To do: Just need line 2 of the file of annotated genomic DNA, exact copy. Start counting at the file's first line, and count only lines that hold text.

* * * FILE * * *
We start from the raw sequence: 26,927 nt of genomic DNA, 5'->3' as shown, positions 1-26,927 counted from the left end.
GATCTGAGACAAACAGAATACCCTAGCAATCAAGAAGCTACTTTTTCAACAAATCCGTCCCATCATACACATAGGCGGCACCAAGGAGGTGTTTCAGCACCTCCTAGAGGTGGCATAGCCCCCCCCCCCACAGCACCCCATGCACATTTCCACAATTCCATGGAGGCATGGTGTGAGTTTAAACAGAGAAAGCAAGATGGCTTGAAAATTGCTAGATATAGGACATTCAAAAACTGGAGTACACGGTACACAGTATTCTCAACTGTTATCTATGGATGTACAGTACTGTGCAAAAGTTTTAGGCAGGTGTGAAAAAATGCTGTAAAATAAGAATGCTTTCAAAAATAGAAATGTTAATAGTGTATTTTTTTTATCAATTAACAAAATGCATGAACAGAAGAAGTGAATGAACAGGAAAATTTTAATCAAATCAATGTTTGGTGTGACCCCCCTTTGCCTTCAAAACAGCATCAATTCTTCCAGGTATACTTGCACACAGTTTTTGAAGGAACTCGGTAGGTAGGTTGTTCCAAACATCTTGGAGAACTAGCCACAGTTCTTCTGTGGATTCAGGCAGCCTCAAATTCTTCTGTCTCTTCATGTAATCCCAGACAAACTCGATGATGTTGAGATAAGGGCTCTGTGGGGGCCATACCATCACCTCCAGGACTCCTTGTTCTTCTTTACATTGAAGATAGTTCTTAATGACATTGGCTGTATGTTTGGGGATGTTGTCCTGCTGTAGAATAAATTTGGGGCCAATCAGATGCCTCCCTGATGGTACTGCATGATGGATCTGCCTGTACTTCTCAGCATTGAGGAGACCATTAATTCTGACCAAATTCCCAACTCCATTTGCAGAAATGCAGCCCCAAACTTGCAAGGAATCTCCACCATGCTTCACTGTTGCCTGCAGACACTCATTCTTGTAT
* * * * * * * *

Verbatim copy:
GATCTGAGACAAACAGAATACCCTAGCAATCAAGAAGCTACTTTTTCAACAAATCCGTCCCATCATACACATAGGCGGCACCAAGGAGGTGTTTCAGCACCTCCTAGAGGTGGCATAGCCCCCCCCCCCACAGCACCCCATGCACATTTCCACAATTCCATGGAGGCATGGTGTGAGTTTAAACAGAGAAAGCAAGATGGCTTGAAAATTGCTAGATATAGGACATTCAAAAACTGGAGTACACGGTACACAGTATTCTCAACTGTTATCTATGGATGTACAGTACTGTGCAAAAGTTTTAGGCAGGTGTGAAAAAATGCTGTAAAATAAGAATGCTTTCAAAAATAGAAATGTTAATAGTGTATTTTTTTTATCAATTAACAAAATGCATGAACAGAAGAAGTGAATGAACAGGAAAATTTTAATCAAATCAATGTTTGGTGTGACCCCCCTTTGCCTTCAAAACAGCATCAATTCTTCCAGGTATACTTGCACACAGTTTTTGAAGGAACTCGGTAGGTAGGTTGTTCCAAACATCTTGGAGAACTAGCCACAGTTCTTCTGTGGATTCAGGCAGCCTCAAATTCTTCTGTCTCTTCATGTAATCCCAGACAAACTCGATGATGTTGAGATAAGGGCTCTGTGGGGGCCATACCATCACCTCCAGGACTCCTTGTTCTTCTTTACATTGAAGATAGTTCTTAATGACATTGGCTGTATGTTTGGGGATGTTGTCCTGCTGTAGAATAAATTTGGGGCCAATCAGATGCCTCCCTGATGGTACTGCATGATGGATCTGCCTGTACTTCTCAGCATTGAGGAGACCATTAATTCTGACCAAATTCCCAACTCCATTTGCAGAAATGCAGCCCCAAACTTGCAAGGAATCTCCACCATGCTTCACTGTTGCCTGCAGACACTCATTCTTGTAT